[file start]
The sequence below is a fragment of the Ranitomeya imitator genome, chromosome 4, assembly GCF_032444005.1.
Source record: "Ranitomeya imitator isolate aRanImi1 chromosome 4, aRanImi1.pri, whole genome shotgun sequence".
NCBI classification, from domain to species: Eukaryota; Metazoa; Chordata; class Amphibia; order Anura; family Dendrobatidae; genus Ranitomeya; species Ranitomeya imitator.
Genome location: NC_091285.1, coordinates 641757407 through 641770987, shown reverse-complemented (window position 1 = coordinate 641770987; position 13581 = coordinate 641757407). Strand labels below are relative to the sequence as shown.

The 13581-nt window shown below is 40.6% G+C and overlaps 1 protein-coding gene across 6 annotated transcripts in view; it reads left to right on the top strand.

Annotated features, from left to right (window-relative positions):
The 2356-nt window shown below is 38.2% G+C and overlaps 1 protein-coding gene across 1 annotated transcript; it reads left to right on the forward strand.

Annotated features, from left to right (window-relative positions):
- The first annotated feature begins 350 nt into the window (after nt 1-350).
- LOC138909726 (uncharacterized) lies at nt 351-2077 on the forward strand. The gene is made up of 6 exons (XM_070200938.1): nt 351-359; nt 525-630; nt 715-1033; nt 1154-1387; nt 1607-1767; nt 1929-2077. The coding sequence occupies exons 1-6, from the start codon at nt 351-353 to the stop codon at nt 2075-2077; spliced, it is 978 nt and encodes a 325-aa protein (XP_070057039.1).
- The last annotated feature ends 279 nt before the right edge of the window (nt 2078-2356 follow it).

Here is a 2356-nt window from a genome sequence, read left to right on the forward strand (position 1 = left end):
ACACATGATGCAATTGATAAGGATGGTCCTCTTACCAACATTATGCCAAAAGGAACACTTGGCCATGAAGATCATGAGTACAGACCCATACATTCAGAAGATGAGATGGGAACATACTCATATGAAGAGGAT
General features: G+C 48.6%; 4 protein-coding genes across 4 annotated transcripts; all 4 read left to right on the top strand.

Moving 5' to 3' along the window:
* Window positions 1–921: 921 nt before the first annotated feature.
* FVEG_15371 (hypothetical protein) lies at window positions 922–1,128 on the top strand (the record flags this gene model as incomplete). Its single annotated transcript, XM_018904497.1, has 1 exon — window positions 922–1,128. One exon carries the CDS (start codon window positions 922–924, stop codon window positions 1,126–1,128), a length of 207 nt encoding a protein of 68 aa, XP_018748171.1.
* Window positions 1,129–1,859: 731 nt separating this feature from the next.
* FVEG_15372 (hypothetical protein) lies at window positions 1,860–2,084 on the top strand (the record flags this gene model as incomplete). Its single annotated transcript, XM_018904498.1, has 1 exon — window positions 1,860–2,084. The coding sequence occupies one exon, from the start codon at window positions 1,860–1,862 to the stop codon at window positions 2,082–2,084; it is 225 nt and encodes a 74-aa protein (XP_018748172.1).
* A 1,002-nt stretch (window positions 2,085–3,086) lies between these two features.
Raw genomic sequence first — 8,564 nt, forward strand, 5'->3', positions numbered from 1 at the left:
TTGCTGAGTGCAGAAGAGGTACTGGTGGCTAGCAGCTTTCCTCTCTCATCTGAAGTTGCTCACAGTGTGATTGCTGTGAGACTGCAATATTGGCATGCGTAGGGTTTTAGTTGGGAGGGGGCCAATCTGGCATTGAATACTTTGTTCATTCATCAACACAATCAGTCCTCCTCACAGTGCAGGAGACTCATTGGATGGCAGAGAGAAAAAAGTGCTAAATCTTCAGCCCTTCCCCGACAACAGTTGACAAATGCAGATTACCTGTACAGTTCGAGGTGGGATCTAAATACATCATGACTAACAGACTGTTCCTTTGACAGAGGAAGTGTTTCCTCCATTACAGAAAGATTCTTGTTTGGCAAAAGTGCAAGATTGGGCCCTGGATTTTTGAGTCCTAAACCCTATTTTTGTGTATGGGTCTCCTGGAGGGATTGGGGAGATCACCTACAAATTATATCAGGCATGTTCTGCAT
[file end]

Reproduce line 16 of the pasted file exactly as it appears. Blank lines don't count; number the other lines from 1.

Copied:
* Window positions 1–921: 921 nt before the first annotated feature.